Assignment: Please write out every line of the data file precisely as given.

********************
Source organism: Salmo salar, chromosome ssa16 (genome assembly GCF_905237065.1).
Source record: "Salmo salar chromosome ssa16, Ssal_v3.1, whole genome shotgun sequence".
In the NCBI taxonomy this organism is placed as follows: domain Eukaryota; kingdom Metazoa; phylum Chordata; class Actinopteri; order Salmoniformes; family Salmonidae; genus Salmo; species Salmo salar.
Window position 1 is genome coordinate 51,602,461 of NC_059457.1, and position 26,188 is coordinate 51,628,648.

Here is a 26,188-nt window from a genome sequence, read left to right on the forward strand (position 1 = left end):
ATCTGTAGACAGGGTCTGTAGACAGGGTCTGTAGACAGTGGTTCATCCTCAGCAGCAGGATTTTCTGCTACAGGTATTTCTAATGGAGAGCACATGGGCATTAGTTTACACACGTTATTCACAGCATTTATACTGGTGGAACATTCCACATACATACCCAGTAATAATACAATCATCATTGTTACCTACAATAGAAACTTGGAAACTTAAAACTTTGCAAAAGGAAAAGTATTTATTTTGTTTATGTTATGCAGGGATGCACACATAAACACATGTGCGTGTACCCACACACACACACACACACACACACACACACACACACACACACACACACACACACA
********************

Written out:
Source organism: Salmo salar, chromosome ssa16 (genome assembly GCF_905237065.1).
Source record: "Salmo salar chromosome ssa16, Ssal_v3.1, whole genome shotgun sequence".
In the NCBI taxonomy this organism is placed as follows: domain Eukaryota; kingdom Metazoa; phylum Chordata; class Actinopteri; order Salmoniformes; family Salmonidae; genus Salmo; species Salmo salar.
Window position 1 is genome coordinate 51,602,461 of NC_059457.1, and position 26,188 is coordinate 51,628,648.

Here is a 26,188-nt window from a genome sequence, read left to right on the forward strand (position 1 = left end):
ATCTGTAGACAGGGTCTGTAGACAGGGTCTGTAGACAGTGGTTCATCCTCAGCAGCAGGATTTTCTGCTACAGGTATTTCTAATGGAGAGCACATGGGCATTAGTTTACACACGTTATTCACAGCATTTATACTGGTGGAACATTCCACATACATACCCAGTAATAATACAATCATCATTGTTACCTACAATAGAAACTTGGAAACTTAAAACTTTGCAAAAGGAAAAGTATTTATTTTGTTTATGTTATGCAGGGATGCACACATAAACACATGTGCGTGTACCCACACACACACACACACACACACACACACACACACACACACACACACACACACACA